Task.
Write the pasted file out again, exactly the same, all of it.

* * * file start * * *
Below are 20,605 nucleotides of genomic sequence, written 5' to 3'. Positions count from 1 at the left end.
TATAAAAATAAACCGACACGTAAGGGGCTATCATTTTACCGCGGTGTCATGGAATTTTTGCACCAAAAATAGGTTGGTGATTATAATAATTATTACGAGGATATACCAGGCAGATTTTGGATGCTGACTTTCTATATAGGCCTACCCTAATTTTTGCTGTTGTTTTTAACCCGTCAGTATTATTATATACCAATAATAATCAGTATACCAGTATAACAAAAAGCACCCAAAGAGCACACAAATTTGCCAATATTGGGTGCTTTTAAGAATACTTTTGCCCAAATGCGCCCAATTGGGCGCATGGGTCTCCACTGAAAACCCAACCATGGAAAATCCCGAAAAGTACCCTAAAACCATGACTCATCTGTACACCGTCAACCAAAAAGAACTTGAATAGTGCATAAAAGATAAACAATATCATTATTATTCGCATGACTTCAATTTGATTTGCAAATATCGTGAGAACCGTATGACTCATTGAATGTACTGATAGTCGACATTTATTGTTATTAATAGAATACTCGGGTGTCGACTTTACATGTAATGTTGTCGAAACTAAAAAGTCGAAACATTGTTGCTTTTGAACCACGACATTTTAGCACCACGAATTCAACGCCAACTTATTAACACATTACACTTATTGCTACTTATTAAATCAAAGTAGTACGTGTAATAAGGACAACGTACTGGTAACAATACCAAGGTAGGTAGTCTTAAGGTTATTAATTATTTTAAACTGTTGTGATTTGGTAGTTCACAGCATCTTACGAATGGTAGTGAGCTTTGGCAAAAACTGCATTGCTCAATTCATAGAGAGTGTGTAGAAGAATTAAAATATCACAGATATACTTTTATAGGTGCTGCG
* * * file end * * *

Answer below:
Below are 20,605 nucleotides of genomic sequence, written 5' to 3'. Positions count from 1 at the left end.
TATAAAAATAAACCGACACGTAAGGGGCTATCATTTTACCGCGGTGTCATGGAATTTTTGCACCAAAAATAGGTTGGTGATTATAATAATTATTACGAGGATATACCAGGCAGATTTTGGATGCTGACTTTCTATATAGGCCTACCCTAATTTTTGCTGTTGTTTTTAACCCGTCAGTATTATTATATACCAATAATAATCAGTATACCAGTATAACAAAAAGCACCCAAAGAGCACACAAATTTGCCAATATTGGGTGCTTTTAAGAATACTTTTGCCCAAATGCGCCCAATTGGGCGCATGGGTCTCCACTGAAAACCCAACCATGGAAAATCCCGAAAAGTACCCTAAAACCATGACTCATCTGTACACCGTCAACCAAAAAGAACTTGAATAGTGCATAAAAGATAAACAATATCATTATTATTCGCATGACTTCAATTTGATTTGCAAATATCGTGAGAACCGTATGACTCATTGAATGTACTGATAGTCGACATTTATTGTTATTAATAGAATACTCGGGTGTCGACTTTACATGTAATGTTGTCGAAACTAAAAAGTCGAAACATTGTTGCTTTTGAACCACGACATTTTAGCACCACGAATTCAACGCCAACTTATTAACACATTACACTTATTGCTACTTATTAAATCAAAGTAGTACGTGTAATAAGGACAACGTACTGGTAACAATACCAAGGTAGGTAGTCTTAAGGTTATTAATTATTTTAAACTGTTGTGATTTGGTAGTTCACAGCATCTTACGAATGGTAGTGAGCTTTGGCAAAAACTGCATTGCTCAATTCATAGAGAGTGTGTAGAAGAATTAAAATATCACAGATATACTTTTATAGGTGCTGCG